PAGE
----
In Norse cosmology and mythology, the massive ash tree Yggdrasil is said to support the whole universe, from the underworld known as Hel to the heavenly realm of Asgard.
In Norse mythology, all things lead back to Yggdrasil. This mythical tree — thought to be the center of the universe — connects the Nine Worlds, acts as a meeting place for the gods, and may herald the apocalypse.
Here’s everything you need to know about Yggdrasil, from the animals that nibble on its branches to why it offers hope in the end times.
Yggdrasil As The Tree Of Knowledge
The word Yggdrasil comes from Yggr (meaning “terrible” or “Odin”) and drasill (meaning “horse”). Literally, the name translates to Odin’s horse — but it actually means gallows.
That’s because Odin, one of Norse mythology’s primary deities, allegedly hanged himself from Yggdrasil in his relentless pursuit of knowledge.
According to Nose mythology, fate is spun by three women called the Norns. By carving runes into Yggdrasil’s trunk, they spread their plans throughout the Nine Worlds. This intrigued Odin, who possessed an insatiable desire for knowledge.
To understand the runes, he went to Yggdrasil and hung himself from within its branches. As told in the Norse poem Hávamál:
I know that I hung on a windy tree
nine long nights,
wounded with a spear, dedicated to Odin,
myself to myself,
on that tree of which no man knows
from where its roots run.
No one gave me bread nor a horn,
I looked down,
I took up the runes, screaming I took,
I fell then from there.
Having understood the runes, Odin fell from the branches as one of Norse mythology’s most powerful gods. But his experience with the sacred tree is just one small part of Yggdrasil’s overarching mythology.
How The Norse Tree Of Life Unites The Cosmos
In Norse mythology, Yggdrasil — likely an ash tree — touches every part of the universe. Its branches and roots connect to the Nine Worlds: Asgard, Álfheim, Niðavellir, Midgard, Jötunheimr, Vanaheim, Niflheim, Muspelheim, and Hel.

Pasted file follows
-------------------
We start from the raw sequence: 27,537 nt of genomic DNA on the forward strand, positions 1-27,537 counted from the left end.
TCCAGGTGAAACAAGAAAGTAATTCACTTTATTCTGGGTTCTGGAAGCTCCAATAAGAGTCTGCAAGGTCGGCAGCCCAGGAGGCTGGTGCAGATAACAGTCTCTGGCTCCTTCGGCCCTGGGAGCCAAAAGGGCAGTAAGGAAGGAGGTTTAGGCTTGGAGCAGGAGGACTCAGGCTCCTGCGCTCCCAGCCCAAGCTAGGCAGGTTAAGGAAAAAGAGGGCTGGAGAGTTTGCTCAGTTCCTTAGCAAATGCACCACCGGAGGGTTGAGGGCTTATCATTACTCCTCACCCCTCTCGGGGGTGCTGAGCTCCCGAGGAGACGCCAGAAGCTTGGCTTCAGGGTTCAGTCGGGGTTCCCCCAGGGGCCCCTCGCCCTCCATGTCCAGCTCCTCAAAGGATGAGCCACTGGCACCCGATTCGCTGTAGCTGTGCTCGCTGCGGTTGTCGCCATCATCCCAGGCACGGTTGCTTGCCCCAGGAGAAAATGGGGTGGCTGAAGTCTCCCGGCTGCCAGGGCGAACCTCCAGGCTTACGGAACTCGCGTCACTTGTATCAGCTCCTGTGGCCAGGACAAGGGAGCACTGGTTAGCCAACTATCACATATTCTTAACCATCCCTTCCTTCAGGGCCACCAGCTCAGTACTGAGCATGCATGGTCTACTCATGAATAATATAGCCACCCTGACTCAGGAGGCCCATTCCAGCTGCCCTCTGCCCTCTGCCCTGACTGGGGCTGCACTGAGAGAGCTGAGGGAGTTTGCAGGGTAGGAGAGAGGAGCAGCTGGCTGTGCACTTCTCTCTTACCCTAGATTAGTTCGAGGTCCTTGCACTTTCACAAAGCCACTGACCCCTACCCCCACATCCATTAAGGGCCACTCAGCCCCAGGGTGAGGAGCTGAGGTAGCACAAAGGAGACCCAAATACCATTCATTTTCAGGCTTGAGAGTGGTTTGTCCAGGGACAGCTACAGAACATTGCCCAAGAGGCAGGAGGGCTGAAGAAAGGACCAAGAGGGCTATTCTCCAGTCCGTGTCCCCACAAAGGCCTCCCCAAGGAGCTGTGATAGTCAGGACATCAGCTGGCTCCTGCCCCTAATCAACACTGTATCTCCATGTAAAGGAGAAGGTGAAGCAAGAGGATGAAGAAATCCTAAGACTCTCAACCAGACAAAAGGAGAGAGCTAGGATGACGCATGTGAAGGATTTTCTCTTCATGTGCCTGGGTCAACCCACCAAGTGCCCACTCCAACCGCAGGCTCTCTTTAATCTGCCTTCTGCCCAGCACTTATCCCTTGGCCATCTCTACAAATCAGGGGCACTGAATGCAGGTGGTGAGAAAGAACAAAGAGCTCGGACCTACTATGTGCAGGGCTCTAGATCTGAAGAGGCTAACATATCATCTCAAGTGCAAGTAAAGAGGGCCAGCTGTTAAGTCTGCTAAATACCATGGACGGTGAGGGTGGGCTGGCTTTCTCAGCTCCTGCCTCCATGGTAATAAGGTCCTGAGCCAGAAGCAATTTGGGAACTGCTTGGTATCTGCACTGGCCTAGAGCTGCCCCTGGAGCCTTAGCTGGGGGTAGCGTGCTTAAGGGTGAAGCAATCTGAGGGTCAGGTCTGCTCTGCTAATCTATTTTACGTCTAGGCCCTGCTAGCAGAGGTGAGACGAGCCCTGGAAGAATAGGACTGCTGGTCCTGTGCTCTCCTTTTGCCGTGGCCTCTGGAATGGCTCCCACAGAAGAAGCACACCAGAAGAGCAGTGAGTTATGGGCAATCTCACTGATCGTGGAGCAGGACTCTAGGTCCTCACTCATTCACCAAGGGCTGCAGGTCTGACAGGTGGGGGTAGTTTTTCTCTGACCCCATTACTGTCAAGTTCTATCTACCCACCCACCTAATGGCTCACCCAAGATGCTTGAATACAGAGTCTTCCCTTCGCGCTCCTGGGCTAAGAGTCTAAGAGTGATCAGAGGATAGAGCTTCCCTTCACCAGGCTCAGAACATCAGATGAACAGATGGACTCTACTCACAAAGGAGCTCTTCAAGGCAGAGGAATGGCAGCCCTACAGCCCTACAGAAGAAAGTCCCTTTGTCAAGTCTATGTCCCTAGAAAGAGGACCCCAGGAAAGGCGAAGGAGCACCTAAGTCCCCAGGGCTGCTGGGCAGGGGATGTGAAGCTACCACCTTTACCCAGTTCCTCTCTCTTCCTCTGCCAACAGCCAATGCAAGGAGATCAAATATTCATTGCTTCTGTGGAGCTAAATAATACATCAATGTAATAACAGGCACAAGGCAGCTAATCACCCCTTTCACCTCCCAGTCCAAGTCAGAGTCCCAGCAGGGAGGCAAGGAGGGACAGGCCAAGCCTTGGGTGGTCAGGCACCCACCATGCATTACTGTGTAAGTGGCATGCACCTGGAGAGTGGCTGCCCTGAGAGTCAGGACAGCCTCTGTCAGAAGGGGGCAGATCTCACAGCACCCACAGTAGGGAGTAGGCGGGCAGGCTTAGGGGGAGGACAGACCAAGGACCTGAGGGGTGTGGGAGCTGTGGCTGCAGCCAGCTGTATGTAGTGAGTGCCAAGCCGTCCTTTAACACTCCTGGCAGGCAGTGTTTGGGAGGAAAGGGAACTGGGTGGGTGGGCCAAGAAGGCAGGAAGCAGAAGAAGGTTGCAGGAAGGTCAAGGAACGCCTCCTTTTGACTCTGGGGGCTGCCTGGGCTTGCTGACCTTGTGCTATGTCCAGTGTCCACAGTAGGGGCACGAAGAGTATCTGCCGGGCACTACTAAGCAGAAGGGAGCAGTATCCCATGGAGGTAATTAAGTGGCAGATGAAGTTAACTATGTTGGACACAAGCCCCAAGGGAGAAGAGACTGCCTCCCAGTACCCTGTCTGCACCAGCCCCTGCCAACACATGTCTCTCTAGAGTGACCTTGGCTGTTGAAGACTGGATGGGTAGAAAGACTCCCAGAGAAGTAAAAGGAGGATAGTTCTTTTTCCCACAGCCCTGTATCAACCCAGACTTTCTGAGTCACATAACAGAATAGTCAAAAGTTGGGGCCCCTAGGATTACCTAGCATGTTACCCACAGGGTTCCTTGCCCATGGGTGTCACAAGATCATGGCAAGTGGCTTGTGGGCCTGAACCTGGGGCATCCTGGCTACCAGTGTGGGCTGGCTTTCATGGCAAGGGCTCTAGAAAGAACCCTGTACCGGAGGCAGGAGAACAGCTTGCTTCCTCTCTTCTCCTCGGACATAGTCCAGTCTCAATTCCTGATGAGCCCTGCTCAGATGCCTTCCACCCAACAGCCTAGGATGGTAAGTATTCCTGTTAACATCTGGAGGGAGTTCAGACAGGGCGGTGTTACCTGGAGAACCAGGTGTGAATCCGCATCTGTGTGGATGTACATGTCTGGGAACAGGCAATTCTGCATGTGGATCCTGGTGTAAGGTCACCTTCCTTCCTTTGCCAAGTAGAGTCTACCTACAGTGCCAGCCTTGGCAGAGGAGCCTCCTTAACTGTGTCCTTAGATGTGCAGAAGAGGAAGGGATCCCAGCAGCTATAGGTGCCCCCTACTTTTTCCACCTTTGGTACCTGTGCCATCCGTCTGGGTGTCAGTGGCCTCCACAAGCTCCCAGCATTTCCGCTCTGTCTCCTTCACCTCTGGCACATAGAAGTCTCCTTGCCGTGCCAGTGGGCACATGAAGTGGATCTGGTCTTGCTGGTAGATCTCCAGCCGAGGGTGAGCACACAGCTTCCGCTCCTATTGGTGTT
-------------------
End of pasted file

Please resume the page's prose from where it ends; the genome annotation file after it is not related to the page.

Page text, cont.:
Though no one knows exactly how these are arranged, it’s thought that Asgard, home of the gods, lives in the highest branches, Midgard, the realm of man, in the middle of the trunk, and Hel, the Norse underworld, in Yggdrasil’s roots.
There’s some disagreement about the wells beneath the tree, however. While the poems featured in Völuspá mention just one well, the Well of Urd or the Well of Fate, the 13th-century poet Snorri Sturluson described three wells.
The Well of Urd, according to Sturluson, is in the sky and acts as a meeting place for the gods. The other two wells, Hvergelmir and Mímisbrunnr, lie at the tree’s roots.
Regardless of the exact composition of the tree, Yggdrasil acts as a home for a number of mythological creatures. Four stags, Dainn, Dvalinn, Duneyrr, and Durathror, nibble on the tree’s leaves; a dragon named Nidhogg sits at its base, and an unnamed eagle sits in its upper branches.
A squirrel named Ratatoskr also races up and down the tree’s trunk, carrying insults between the eagle and the dragon.
As such, the tree is not merely a place of peaceful knowledge. In the Old Norse poems called Poetic Edda, one of its authors writes:
The ash of Yggdrasil suffers agony
more than men know:
a hart bites it from above, and it decays at the sides,
and Nidhogg [the serpent] rends it beneath.
That — and the fierce winds said to surround Yggdrasil at all times — underline an important point about the sacred tree. Not only is it the center of the universe. Yggdrasil may also be a harbinger for the apocalypse.
The Norse Tree Of Life And Ragnarök
In Norse mythology, Ragnarök is the end of the world. It wipes out gods and men. Appropriately, Yggdrasil — the center of all life — plays a role in the apocalypse.
As the mythology goes, Yggdrasil will herald the beginning of Ragnarök when it starts to tremble. But the tree will weather the storm and give birth to a new world order. Norse legend states that two humans, a man named Liv and a woman named Livtraser will find shelter under its branches.
And when Ragnarök ends, they’ll start the human race all over again.
In the end — and in the case of Yggdrasil, the literal end — this Norse tree touches all aspects of life. Its branches join the world, its trunk bears the marks of fate, and it will allegedly provide shelter to man during the apocalypse.
The sacred tree suggests that all things, from life to death, are inherently connected.
After reading about the Norse myth of Yggdrasil, learn about these gods from Norse mythology. Or, discover the story of the Viking berserkers, Norse warriors who entered a trance-like rage during battle.